Detroit Mayor Mike Duggan announced that from this day forward, every Detroit high school graduate will be guaranteed two years of tuition-free college education.
It’s a commitment made possible through the Detroit Promise Zone, an authority Mayor Duggan and the Detroit City Council created last fall to dedicate a portion of tax dollars to permanently fund two-year scholarships.
The Promise Zone will provide a tuition-free path to an associate’s degree at a community college for a graduate of any Detroit high school – no matter whether private, public, or charter. The program will also enable many young Detroiters to begin their post-college careers free of debt.
The Promise Zone legislation requires a private organization to fund two years of scholarships before any taxes can be captured. In 2013, the Detroit Regional Chamber and the Michigan Education Excellence Foundation (MEEF) took on that challenge and created the Detroit Scholarship Fund. Over the past three years, the Detroit Scholarship Fund has helped nearly 2,000 Detroit high school graduates attend community college, tuition-free.
The MEEF and the Detroit Regional Chamber will continue to fund the scholarships for the next three years until the Detroit Promise Zone tax capture is permitted in 2018.
“It doesn’t matter whether you’re a high school senior preparing for college now or a second-grader whose college career is years away,” Mayor Duggan said. “The Detroit Promise will be there to help make a college education a reality. My hope is that this promise is just the beginning and that we’ll be able to raise enough money to promise every Detroit high school student four years of tuition-free education at our public universities.”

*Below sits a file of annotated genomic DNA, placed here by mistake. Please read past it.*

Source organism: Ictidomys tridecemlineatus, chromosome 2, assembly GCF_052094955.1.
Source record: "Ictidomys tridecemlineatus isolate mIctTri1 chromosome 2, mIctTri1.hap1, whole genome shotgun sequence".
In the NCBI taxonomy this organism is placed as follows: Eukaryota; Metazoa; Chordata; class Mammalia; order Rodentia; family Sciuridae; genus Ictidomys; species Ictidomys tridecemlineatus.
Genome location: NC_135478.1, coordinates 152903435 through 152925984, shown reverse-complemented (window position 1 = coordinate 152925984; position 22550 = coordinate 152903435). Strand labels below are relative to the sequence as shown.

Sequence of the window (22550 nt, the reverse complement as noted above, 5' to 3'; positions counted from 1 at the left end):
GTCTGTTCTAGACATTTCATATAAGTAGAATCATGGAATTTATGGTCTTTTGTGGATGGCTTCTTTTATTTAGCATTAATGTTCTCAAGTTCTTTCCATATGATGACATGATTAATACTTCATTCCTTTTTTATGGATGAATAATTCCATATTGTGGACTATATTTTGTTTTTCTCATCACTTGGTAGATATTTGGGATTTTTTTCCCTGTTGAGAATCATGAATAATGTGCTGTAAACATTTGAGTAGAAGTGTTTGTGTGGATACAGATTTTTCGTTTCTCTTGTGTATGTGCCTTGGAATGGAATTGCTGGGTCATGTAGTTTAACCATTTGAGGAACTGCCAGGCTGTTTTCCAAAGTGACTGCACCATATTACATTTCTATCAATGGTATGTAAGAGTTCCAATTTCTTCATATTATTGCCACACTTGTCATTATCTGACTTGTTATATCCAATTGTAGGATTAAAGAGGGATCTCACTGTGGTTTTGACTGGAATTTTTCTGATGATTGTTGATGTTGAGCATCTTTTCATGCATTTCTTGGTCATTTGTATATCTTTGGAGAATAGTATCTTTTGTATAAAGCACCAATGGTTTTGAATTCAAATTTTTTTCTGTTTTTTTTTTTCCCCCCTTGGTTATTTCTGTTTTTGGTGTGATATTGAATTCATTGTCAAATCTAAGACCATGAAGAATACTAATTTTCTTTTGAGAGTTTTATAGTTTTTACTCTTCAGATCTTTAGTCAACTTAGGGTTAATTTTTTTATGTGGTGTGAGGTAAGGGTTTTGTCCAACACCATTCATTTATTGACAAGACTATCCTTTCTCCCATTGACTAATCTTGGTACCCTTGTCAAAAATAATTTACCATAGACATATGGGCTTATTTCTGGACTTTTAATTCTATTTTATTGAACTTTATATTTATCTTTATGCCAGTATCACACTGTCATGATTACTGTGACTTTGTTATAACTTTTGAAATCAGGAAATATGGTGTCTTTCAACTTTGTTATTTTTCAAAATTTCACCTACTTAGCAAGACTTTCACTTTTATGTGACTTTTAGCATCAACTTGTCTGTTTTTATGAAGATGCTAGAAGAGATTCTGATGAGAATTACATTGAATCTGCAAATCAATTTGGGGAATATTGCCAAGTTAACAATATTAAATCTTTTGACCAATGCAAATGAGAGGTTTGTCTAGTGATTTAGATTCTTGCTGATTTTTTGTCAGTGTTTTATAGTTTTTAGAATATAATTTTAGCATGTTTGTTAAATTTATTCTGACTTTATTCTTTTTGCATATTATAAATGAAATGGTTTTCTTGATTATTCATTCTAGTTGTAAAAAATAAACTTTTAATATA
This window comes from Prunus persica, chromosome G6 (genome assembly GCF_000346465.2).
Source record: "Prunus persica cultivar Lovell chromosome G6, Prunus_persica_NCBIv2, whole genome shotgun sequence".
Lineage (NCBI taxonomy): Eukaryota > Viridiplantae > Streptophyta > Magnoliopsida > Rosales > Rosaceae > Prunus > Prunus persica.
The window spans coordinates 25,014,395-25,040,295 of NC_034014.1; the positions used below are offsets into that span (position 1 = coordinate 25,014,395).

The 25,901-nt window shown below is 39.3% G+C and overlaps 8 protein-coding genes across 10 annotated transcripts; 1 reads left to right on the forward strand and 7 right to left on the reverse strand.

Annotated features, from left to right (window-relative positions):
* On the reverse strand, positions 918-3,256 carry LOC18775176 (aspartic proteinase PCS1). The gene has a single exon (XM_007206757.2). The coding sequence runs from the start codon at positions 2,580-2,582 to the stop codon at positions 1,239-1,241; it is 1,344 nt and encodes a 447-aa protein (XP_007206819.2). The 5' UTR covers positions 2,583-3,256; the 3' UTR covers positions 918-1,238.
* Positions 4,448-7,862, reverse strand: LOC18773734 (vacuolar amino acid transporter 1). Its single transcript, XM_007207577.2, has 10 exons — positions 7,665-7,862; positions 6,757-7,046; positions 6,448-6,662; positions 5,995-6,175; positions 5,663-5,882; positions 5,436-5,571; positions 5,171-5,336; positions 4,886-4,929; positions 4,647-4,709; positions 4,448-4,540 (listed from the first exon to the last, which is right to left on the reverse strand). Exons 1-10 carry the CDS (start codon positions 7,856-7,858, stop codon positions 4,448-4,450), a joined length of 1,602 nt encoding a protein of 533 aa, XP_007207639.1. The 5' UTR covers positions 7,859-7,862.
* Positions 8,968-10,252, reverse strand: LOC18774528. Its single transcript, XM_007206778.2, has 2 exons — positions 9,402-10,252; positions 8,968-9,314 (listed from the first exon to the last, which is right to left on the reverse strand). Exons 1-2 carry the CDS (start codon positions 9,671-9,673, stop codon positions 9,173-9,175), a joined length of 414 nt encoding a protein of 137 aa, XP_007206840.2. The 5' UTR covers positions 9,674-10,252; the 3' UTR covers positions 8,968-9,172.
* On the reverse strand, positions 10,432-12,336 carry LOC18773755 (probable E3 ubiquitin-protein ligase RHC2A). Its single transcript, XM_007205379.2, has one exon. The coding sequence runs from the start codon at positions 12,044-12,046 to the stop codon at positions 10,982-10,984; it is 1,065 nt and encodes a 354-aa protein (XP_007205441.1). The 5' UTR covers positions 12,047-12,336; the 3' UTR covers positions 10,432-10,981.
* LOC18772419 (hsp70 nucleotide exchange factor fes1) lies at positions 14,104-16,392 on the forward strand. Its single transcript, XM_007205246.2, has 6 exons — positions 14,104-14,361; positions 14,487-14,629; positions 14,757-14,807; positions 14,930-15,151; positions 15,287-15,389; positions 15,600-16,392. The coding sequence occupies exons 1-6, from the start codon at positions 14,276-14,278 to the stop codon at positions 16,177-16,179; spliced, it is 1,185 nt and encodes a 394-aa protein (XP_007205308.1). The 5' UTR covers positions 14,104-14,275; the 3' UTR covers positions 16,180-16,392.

“We now have three years of helping hundreds of Detroit students go to college through the Detroit Scholarship Fund,” said Sandy Baruah, president and CEO of the Detroit Regional Chamber. “We welcome the Detroit Promise as a powerful example of collaboration and what we can achieve when we work together, and also as a permanent, dedicated funding source – a guarantee that kids will be able to go to college, no matter their family’s economic status.
“Increasing educational attainment in our largest city is critical to the region’s competitiveness and growth.”
Students must apply for Pell grants, and the scholarship will pay the difference. The Chamber and MEEF will pick up the tab for the first two years, and the City can use a portion of the State Education Tax (SET) after that.
To be eligible, students must live in Detroit and have spent their junior and senior years at a high school in the city. The graduates can then go to one of five community colleges in metro Detroit: Henry Ford Community College, Wayne County Community College District, Schoolcraft College, Macomb Community College and Oakland Community College.
The Detroit Promise Zone Authority Board is Chairwoman Penny Bailer, former executive director of City Year Detroit; Vice Chairwoman Iris Taylor, retired CEO of Detroit Receiving Hospital; Tonya Allen, president and CEO of the Skillman Foundation; Floyd Allen, principal of the Allen Law Group; Charlie Beckham, Group Executive of Neighborhoods for the City of Detroit; John May partner at PricewaterhouseCoopers; Hector Hernandez, executive director of economic solutions for Southwest Solutions; and Wanda Redmond, Detroit Board of Education member.
“A family’s financial situation is no longer a roadblock to our city’s young people getting the education that they need in order to live productive lives and lead successful careers,” Bailer said. “We are confident that Detroit’s future will be even brighter now that our city’s future leaders will be able to go to college at no cost.”
Current high school seniors and parents who would like more information about the Detroit Scholarship Fund opportunities should go to http://www.detroitscholarshipfund.org. They must register for the DSF and submit the Free Application for Federal Student Aid by June 30.